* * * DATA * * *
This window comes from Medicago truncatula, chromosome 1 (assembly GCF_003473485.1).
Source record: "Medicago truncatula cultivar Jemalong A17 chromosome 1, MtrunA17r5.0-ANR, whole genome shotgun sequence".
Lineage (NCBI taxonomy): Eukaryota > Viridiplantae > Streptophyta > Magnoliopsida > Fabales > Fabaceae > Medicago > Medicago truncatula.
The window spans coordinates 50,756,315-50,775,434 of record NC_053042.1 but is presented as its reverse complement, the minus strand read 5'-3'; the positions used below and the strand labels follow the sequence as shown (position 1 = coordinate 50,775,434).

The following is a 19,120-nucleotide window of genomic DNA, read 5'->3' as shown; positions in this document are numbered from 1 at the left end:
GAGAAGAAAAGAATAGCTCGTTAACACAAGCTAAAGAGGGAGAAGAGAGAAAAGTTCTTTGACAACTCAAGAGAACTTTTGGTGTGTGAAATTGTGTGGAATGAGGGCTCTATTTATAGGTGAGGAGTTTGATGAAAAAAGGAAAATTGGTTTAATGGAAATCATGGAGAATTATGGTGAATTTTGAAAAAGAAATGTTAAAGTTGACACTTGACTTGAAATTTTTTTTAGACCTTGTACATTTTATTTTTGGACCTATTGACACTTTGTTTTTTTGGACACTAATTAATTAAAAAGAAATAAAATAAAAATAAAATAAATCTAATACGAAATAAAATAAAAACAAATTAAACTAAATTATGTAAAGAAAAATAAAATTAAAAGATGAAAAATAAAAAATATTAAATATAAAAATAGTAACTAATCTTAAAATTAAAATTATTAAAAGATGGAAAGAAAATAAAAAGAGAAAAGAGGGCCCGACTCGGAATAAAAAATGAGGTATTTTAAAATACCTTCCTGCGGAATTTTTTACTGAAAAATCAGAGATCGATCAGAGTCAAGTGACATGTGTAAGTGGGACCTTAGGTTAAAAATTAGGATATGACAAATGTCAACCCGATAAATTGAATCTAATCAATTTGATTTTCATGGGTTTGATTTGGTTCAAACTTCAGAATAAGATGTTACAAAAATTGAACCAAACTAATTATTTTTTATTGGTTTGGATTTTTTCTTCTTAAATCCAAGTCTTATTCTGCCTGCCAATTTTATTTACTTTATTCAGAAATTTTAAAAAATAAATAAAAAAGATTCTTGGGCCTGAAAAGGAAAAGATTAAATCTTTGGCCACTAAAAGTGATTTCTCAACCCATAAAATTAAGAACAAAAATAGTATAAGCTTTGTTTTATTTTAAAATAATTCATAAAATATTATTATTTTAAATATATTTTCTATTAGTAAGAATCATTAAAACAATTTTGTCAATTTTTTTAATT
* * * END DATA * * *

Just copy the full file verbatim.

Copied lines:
This window comes from Medicago truncatula, chromosome 1 (assembly GCF_003473485.1).
Source record: "Medicago truncatula cultivar Jemalong A17 chromosome 1, MtrunA17r5.0-ANR, whole genome shotgun sequence".
Lineage (NCBI taxonomy): Eukaryota > Viridiplantae > Streptophyta > Magnoliopsida > Fabales > Fabaceae > Medicago > Medicago truncatula.
The window spans coordinates 50,756,315-50,775,434 of record NC_053042.1 but is presented as its reverse complement, the minus strand read 5'-3'; the positions used below and the strand labels follow the sequence as shown (position 1 = coordinate 50,775,434).

The following is a 19,120-nucleotide window of genomic DNA, read 5'->3' as shown; positions in this document are numbered from 1 at the left end:
GAGAAGAAAAGAATAGCTCGTTAACACAAGCTAAAGAGGGAGAAGAGAGAAAAGTTCTTTGACAACTCAAGAGAACTTTTGGTGTGTGAAATTGTGTGGAATGAGGGCTCTATTTATAGGTGAGGAGTTTGATGAAAAAAGGAAAATTGGTTTAATGGAAATCATGGAGAATTATGGTGAATTTTGAAAAAGAAATGTTAAAGTTGACACTTGACTTGAAATTTTTTTTAGACCTTGTACATTTTATTTTTGGACCTATTGACACTTTGTTTTTTTGGACACTAATTAATTAAAAAGAAATAAAATAAAAATAAAATAAATCTAATACGAAATAAAATAAAAACAAATTAAACTAAATTATGTAAAGAAAAATAAAATTAAAAGATGAAAAATAAAAAATATTAAATATAAAAATAGTAACTAATCTTAAAATTAAAATTATTAAAAGATGGAAAGAAAATAAAAAGAGAAAAGAGGGCCCGACTCGGAATAAAAAATGAGGTATTTTAAAATACCTTCCTGCGGAATTTTTTACTGAAAAATCAGAGATCGATCAGAGTCAAGTGACATGTGTAAGTGGGACCTTAGGTTAAAAATTAGGATATGACAAATGTCAACCCGATAAATTGAATCTAATCAATTTGATTTTCATGGGTTTGATTTGGTTCAAACTTCAGAATAAGATGTTACAAAAATTGAACCAAACTAATTATTTTTTATTGGTTTGGATTTTTTCTTCTTAAATCCAAGTCTTATTCTGCCTGCCAATTTTATTTACTTTATTCAGAAATTTTAAAAAATAAATAAAAAAGATTCTTGGGCCTGAAAAGGAAAAGATTAAATCTTTGGCCACTAAAAGTGATTTCTCAACCCATAAAATTAAGAACAAAAATAGTATAAGCTTTGTTTTATTTTAAAATAATTCATAAAATATTATTATTTTAAATATATTTTCTATTAGTAAGAATCATTAAAACAATTTTGTCAATTTTTTTAATT